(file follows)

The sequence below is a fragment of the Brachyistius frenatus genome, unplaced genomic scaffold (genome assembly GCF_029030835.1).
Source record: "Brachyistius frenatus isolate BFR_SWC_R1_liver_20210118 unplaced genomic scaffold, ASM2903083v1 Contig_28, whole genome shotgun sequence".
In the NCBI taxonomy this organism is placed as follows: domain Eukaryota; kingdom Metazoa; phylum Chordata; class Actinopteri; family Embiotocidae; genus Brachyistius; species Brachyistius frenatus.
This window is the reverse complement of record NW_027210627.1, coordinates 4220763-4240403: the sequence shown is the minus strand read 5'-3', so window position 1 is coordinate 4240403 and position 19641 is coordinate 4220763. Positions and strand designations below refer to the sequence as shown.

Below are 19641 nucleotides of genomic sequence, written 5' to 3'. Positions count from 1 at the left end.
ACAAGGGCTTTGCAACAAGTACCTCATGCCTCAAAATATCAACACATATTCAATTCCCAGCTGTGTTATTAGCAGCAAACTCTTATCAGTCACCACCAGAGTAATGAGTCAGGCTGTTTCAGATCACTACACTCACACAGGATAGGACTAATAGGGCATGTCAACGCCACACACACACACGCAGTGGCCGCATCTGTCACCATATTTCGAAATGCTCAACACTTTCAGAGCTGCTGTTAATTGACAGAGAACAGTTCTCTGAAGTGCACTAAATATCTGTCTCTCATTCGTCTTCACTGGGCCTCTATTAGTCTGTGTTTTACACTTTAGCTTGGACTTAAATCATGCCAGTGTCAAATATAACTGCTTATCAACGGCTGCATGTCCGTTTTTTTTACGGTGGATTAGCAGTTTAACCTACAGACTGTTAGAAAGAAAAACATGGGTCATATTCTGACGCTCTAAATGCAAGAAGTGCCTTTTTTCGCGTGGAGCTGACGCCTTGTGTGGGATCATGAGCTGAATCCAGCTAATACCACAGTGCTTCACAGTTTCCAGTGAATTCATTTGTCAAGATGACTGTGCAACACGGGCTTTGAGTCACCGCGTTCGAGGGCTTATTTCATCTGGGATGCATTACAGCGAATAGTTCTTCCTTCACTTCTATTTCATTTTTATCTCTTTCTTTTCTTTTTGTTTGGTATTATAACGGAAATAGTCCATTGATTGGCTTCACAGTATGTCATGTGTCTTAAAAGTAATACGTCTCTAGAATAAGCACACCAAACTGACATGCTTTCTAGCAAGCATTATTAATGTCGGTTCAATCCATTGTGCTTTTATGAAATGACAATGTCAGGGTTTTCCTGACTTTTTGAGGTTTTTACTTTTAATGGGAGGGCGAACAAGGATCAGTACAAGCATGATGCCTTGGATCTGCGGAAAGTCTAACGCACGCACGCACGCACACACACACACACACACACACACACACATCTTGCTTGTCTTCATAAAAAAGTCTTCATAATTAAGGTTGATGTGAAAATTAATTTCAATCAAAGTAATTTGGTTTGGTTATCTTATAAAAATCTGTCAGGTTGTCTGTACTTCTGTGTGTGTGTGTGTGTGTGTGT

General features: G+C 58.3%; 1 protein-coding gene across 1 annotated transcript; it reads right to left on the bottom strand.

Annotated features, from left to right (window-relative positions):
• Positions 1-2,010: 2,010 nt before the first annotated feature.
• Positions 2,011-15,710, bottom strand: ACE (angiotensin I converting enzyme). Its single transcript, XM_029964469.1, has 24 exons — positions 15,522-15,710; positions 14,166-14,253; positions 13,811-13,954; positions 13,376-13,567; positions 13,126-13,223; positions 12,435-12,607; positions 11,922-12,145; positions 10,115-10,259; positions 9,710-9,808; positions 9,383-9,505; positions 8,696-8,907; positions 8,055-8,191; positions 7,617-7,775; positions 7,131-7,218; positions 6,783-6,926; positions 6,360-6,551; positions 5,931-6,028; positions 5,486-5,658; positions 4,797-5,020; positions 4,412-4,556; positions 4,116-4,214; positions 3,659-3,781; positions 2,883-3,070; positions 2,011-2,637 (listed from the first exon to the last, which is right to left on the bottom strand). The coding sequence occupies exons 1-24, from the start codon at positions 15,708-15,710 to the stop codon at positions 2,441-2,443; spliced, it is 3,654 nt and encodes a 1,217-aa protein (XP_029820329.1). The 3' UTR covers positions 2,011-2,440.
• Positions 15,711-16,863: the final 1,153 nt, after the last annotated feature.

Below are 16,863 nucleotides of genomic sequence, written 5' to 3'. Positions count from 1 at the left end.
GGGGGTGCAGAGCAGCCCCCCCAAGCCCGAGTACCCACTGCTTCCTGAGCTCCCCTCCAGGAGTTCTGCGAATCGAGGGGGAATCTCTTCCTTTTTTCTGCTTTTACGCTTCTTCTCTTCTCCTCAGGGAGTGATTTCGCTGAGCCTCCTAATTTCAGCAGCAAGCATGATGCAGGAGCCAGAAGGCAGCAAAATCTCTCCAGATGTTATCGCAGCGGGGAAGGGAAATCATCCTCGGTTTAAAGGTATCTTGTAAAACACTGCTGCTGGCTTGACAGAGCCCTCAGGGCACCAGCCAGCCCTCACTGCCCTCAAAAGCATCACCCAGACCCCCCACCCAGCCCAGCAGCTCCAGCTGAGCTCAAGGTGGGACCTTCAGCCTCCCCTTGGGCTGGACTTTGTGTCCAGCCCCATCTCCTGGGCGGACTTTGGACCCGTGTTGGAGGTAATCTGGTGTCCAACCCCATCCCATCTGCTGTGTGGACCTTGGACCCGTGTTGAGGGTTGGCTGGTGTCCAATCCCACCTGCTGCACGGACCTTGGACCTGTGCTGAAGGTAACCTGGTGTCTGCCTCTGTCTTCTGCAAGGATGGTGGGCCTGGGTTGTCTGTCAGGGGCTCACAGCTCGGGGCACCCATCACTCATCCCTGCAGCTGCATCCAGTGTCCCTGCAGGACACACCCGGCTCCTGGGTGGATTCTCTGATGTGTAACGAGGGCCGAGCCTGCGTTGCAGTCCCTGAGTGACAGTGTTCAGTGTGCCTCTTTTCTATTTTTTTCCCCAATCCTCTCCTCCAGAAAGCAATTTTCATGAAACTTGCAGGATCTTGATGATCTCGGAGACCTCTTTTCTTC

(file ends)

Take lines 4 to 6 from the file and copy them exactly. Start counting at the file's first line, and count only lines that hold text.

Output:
This window is the reverse complement of record NW_027210627.1, coordinates 4220763-4240403: the sequence shown is the minus strand read 5'-3', so window position 1 is coordinate 4240403 and position 19641 is coordinate 4220763. Positions and strand designations below refer to the sequence as shown.

Below are 19641 nucleotides of genomic sequence, written 5' to 3'. Positions count from 1 at the left end.
ACAAGGGCTTTGCAACAAGTACCTCATGCCTCAAAATATCAACACATATTCAATTCCCAGCTGTGTTATTAGCAGCAAACTCTTATCAGTCACCACCAGAGTAATGAGTCAGGCTGTTTCAGATCACTACACTCACACAGGATAGGACTAATAGGGCATGTCAACGCCACACACACACACGCAGTGGCCGCATCTGTCACCATATTTCGAAATGCTCAACACTTTCAGAGCTGCTGTTAATTGACAGAGAACAGTTCTCTGAAGTGCACTAAATATCTGTCTCTCATTCGTCTTCACTGGGCCTCTATTAGTCTGTGTTTTACACTTTAGCTTGGACTTAAATCATGCCAGTGTCAAATATAACTGCTTATCAACGGCTGCATGTCCGTTTTTTTTACGGTGGATTAGCAGTTTAACCTACAGACTGTTAGAAAGAAAAACATGGGTCATATTCTGACGCTCTAAATGCAAGAAGTGCCTTTTTTCGCGTGGAGCTGACGCCTTGTGTGGGATCATGAGCTGAATCCAGCTAATACCACAGTGCTTCACAGTTTCCAGTGAATTCATTTGTCAAGATGACTGTGCAACACGGGCTTTGAGTCACCGCGTTCGAGGGCTTATTTCATCTGGGATGCATTACAGCGAATAGTTCTTCCTTCACTTCTATTTCATTTTTATCTCTTTCTTTTCTTTTTGTTTGGTATTATAACGGAAATAGTCCATTGATTGGCTTCACAGTATGTCATGTGTCTTAAAAGTAATACGTCTCTAGAATAAGCACACCAAACTGACATGCTTTCTAGCAAGCATTATTAATGTCGGTTCAATCCATTGTGCTTTTATGAAATGACAATGTCAGGGTTTTCCTGACTTTTTGAGGTTTTTACTTTTAATGGGAGGGCGAACAAGGATCAGTACAAGCATGATGCCTTGGATCTGCGGAAAGTCTAACGCACGCACGCACGCACACACACACACACACACACACACACACATCTTGCTTGTCTTCATAAAAAAGTCTTCATAATTAAGGTTGATGTGAAAATTAATTTCAATCAAAGTAATTTGGTTTGGTTATCTTATAAAAATCTGTCAGGTTGTCTGTACTTCTGTGTGTGTGTGTGTGTGTGTGT